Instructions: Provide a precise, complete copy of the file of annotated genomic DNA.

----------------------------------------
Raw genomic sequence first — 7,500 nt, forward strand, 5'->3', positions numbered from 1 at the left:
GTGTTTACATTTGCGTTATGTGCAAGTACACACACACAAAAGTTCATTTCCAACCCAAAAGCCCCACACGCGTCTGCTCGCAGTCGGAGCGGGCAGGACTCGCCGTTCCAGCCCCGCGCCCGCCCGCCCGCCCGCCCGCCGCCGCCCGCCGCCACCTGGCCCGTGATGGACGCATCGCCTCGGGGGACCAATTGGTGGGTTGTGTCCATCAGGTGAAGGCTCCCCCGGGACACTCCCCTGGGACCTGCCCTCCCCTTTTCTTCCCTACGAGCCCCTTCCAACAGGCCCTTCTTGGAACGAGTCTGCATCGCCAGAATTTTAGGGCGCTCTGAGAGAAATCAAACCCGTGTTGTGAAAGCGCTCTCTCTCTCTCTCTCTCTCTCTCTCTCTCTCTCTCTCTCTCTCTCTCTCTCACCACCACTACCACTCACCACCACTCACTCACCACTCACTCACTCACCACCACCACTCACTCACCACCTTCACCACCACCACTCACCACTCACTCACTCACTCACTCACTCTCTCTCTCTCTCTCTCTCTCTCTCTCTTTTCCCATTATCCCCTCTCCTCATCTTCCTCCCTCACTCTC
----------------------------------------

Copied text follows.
Raw genomic sequence first — 7,500 nt, forward strand, 5'->3', positions numbered from 1 at the left:
GTGTTTACATTTGCGTTATGTGCAAGTACACACACACAAAAGTTCATTTCCAACCCAAAAGCCCCACACGCGTCTGCTCGCAGTCGGAGCGGGCAGGACTCGCCGTTCCAGCCCCGCGCCCGCCCGCCCGCCCGCCCGCCGCCGCCCGCCGCCACCTGGCCCGTGATGGACGCATCGCCTCGGGGGACCAATTGGTGGGTTGTGTCCATCAGGTGAAGGCTCCCCCGGGACACTCCCCTGGGACCTGCCCTCCCCTTTTCTTCCCTACGAGCCCCTTCCAACAGGCCCTTCTTGGAACGAGTCTGCATCGCCAGAATTTTAGGGCGCTCTGAGAGAAATCAAACCCGTGTTGTGAAAGCGCTCTCTCTCTCTCTCTCTCTCTCTCTCTCTCTCTCTCTCTCTCTCTCTCTCTCACCACCACTACCACTCACCACCACTCACTCACCACTCACTCACTCACCACCACCACTCACTCACCACCTTCACCACCACCACTCACCACTCACTCACTCACTCACTCACTCTCTCTCTCTCTCTCTCTCTCTCTCTCTTTTCCCATTATCCCCTCTCCTCATCTTCCTCCCTCACTCTC